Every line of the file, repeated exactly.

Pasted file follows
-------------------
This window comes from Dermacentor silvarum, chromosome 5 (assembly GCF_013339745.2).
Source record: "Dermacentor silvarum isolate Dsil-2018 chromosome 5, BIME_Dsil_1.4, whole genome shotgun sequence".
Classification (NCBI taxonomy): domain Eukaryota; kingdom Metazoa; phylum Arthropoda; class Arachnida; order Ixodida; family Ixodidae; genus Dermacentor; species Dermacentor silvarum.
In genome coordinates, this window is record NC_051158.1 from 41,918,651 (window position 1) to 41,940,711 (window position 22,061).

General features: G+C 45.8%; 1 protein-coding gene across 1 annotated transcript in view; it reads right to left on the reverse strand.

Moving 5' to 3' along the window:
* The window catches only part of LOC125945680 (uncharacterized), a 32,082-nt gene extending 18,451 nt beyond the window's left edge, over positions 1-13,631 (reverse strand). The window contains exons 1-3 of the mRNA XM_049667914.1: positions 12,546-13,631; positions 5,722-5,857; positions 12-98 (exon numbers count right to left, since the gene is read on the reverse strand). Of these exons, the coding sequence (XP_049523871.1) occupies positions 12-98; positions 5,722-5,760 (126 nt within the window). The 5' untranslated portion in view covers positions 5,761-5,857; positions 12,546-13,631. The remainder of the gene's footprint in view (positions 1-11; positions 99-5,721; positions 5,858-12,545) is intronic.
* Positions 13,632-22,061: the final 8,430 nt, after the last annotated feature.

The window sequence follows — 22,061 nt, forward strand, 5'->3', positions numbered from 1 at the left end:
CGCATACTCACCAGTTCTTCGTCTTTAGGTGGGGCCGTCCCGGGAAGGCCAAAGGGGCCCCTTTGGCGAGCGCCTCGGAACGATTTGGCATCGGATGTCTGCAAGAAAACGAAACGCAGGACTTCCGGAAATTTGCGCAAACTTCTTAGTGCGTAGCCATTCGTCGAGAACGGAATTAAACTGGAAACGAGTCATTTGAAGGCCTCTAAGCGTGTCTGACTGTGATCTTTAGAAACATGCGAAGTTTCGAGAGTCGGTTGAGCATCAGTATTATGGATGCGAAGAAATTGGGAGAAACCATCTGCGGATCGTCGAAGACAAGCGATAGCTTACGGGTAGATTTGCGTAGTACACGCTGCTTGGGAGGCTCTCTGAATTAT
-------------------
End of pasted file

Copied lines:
This window comes from Dermacentor silvarum, chromosome 5 (assembly GCF_013339745.2).
Source record: "Dermacentor silvarum isolate Dsil-2018 chromosome 5, BIME_Dsil_1.4, whole genome shotgun sequence".
Classification (NCBI taxonomy): domain Eukaryota; kingdom Metazoa; phylum Arthropoda; class Arachnida; order Ixodida; family Ixodidae; genus Dermacentor; species Dermacentor silvarum.
In genome coordinates, this window is record NC_051158.1 from 41,918,651 (window position 1) to 41,940,711 (window position 22,061).

General features: G+C 45.8%; 1 protein-coding gene across 1 annotated transcript in view; it reads right to left on the reverse strand.

Moving 5' to 3' along the window:
* The window catches only part of LOC125945680 (uncharacterized), a 32,082-nt gene extending 18,451 nt beyond the window's left edge, over positions 1-13,631 (reverse strand). The window contains exons 1-3 of the mRNA XM_049667914.1: positions 12,546-13,631; positions 5,722-5,857; positions 12-98 (exon numbers count right to left, since the gene is read on the reverse strand). Of these exons, the coding sequence (XP_049523871.1) occupies positions 12-98; positions 5,722-5,760 (126 nt within the window). The 5' untranslated portion in view covers positions 5,761-5,857; positions 12,546-13,631. The remainder of the gene's footprint in view (positions 1-11; positions 99-5,721; positions 5,858-12,545) is intronic.
* Positions 13,632-22,061: the final 8,430 nt, after the last annotated feature.

The window sequence follows — 22,061 nt, forward strand, 5'->3', positions numbered from 1 at the left end:
CGCATACTCACCAGTTCTTCGTCTTTAGGTGGGGCCGTCCCGGGAAGGCCAAAGGGGCCCCTTTGGCGAGCGCCTCGGAACGATTTGGCATCGGATGTCTGCAAGAAAACGAAACGCAGGACTTCCGGAAATTTGCGCAAACTTCTTAGTGCGTAGCCATTCGTCGAGAACGGAATTAAACTGGAAACGAGTCATTTGAAGGCCTCTAAGCGTGTCTGACTGTGATCTTTAGAAACATGCGAAGTTTCGAGAGTCGGTTGAGCATCAGTATTATGGATGCGAAGAAATTGGGAGAAACCATCTGCGGATCGTCGAAGACAAGCGATAGCTTACGGGTAGATTTGCGTAGTACACGCTGCTTGGGAGGCTCTCTGAATTAT